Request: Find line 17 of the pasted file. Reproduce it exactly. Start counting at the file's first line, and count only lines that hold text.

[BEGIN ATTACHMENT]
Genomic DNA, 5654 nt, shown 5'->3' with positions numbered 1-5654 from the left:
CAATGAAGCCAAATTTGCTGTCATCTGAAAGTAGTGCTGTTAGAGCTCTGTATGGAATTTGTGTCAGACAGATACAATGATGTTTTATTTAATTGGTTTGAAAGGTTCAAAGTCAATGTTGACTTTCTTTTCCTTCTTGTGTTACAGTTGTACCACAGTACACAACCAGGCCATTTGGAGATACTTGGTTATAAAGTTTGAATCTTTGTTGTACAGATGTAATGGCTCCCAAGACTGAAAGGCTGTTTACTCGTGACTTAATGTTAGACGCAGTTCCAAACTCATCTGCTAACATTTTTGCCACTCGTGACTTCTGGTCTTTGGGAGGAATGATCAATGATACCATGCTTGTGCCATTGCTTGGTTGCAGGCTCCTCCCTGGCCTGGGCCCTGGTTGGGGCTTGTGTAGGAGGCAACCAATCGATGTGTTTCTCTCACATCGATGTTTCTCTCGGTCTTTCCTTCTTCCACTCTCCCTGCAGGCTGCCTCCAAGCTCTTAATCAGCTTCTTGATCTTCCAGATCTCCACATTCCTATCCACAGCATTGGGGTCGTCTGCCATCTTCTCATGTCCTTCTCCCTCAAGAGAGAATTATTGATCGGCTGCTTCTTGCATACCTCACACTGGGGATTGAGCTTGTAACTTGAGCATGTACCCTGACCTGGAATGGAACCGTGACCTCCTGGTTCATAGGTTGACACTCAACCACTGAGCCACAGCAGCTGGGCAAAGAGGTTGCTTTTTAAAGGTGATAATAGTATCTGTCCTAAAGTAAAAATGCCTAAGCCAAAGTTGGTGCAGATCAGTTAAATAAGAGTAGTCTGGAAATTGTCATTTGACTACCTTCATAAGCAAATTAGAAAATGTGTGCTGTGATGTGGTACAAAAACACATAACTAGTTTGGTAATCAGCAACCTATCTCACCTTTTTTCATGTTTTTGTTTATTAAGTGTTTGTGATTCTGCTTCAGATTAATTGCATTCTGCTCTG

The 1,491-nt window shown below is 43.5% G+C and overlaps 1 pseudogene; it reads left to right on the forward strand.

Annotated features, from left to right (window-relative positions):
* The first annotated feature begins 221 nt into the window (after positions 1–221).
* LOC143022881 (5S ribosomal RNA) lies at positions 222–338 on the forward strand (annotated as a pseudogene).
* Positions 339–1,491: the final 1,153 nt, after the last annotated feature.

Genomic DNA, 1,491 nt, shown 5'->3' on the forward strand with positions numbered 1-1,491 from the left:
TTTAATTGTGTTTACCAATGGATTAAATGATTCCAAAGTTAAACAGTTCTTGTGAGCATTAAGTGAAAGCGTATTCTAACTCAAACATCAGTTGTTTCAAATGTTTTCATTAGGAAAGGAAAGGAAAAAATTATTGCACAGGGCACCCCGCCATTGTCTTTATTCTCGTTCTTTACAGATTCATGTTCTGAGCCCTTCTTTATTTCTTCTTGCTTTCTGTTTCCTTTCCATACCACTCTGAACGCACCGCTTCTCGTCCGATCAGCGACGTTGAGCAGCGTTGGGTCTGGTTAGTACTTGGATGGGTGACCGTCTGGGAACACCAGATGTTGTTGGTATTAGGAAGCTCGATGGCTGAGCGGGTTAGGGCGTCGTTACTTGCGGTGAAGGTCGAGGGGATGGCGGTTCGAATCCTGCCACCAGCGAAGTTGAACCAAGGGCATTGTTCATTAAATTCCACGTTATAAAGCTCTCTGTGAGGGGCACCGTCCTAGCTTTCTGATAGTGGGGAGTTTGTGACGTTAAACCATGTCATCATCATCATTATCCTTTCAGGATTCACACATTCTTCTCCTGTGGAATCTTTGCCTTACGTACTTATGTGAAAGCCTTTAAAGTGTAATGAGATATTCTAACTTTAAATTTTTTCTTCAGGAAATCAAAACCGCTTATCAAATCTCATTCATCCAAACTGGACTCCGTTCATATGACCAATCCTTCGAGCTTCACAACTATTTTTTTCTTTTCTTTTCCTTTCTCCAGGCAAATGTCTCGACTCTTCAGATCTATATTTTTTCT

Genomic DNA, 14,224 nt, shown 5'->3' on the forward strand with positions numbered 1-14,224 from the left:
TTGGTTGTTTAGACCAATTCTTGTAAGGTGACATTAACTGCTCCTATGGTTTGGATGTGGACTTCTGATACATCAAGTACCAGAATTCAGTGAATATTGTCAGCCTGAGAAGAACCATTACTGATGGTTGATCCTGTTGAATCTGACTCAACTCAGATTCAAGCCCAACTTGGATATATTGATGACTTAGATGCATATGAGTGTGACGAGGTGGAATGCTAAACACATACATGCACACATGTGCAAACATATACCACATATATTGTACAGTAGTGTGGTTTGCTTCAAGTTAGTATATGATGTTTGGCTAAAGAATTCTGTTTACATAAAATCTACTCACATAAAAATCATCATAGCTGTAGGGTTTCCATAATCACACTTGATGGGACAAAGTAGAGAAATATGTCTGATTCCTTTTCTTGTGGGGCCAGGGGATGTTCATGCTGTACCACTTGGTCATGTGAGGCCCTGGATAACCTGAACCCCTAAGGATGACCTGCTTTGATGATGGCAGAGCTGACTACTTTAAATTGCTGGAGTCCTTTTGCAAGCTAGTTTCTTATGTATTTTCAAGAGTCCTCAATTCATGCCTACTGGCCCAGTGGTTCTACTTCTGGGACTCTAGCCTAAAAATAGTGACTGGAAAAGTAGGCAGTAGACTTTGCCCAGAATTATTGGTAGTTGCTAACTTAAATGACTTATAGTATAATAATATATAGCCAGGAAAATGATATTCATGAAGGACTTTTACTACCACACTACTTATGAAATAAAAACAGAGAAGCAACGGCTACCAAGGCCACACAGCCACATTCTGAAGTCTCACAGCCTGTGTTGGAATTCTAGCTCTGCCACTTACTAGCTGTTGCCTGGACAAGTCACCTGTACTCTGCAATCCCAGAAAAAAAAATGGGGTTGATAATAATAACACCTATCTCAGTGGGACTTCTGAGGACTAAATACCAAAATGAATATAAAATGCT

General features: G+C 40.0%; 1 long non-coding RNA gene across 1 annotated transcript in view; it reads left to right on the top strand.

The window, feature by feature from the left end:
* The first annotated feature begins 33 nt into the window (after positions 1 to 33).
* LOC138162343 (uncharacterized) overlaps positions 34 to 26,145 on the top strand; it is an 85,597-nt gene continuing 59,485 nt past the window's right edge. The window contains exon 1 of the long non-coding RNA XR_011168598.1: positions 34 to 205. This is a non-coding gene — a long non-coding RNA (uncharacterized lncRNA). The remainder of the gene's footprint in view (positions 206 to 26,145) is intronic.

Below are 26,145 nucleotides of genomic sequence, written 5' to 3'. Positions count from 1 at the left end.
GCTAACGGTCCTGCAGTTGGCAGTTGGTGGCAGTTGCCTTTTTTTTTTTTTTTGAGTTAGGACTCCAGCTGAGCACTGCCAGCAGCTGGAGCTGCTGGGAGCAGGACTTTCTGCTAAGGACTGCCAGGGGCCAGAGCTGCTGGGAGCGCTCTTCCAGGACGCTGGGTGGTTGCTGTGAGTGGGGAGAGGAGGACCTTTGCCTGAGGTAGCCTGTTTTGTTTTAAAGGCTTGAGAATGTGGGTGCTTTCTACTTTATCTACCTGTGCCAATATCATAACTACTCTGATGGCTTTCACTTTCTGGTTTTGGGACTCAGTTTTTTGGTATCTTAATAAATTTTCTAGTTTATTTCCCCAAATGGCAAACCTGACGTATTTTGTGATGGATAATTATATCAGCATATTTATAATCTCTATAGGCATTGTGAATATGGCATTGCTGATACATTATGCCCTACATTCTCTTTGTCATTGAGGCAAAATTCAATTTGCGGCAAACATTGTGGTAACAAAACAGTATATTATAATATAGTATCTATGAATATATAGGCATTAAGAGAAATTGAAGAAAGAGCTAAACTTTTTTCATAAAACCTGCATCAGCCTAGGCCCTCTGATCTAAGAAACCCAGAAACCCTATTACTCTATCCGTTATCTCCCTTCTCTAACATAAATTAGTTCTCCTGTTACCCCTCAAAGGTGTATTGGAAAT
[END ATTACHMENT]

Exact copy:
GCTAACGGTCCTGCAGTTGGCAGTTGGTGGCAGTTGCCTTTTTTTTTTTTTTTGAGTTAGGACTCCAGCTGAGCACTGCCAGCAGCTGGAGCTGCTGGGAGCAGGACTTTCTGCTAAGGACTGCCAGGGGCCAGAGCTGCTGGGAGCGCTCTTCCAGGACGCTGGGTGGTTGCTGTGAGTGGGGAGAGGAGGACCTTTGCCTGAGGTAGCCTGTTTTGTTTTAAAGGCTTGAGAATGTGGGTGCTTTCTACTTTATCTACCTGTGCCAATATCATAACTACTCTGATGGCTTTCACTTTCTGGTTTTGGGACTCAGTTTTTTGGTATCTTAATAAATTTTCTAGTTTATTTCCCCAAATGGCAAACCTGACGTATTTTGTGATGGATAATTATATCAGCATATTTATAATCTCTATAGGCATTGTGAATATGGCATTGCTGATACATTATGCCCTACATTCTCTTTGTCATTGAGGCAAAATTCAATTTGCGGCAAACATTGTGGTAACAAAACAGTATATTATAATATAGTATCTATGAATATATAGGCATTAAGAGAAATTGAAGAAAGAGCTAAACTTTTTTCATAAAACCTGCATCAGCCTAGGCCCTCTGATCTAAGAAACCCAGAAACCCTATTACTCTATCCGTTATCTCCCTTCTCTAACATAAATTAGTTCTCCTGTTACCCCTCAAAGGTGTATTGGAAAT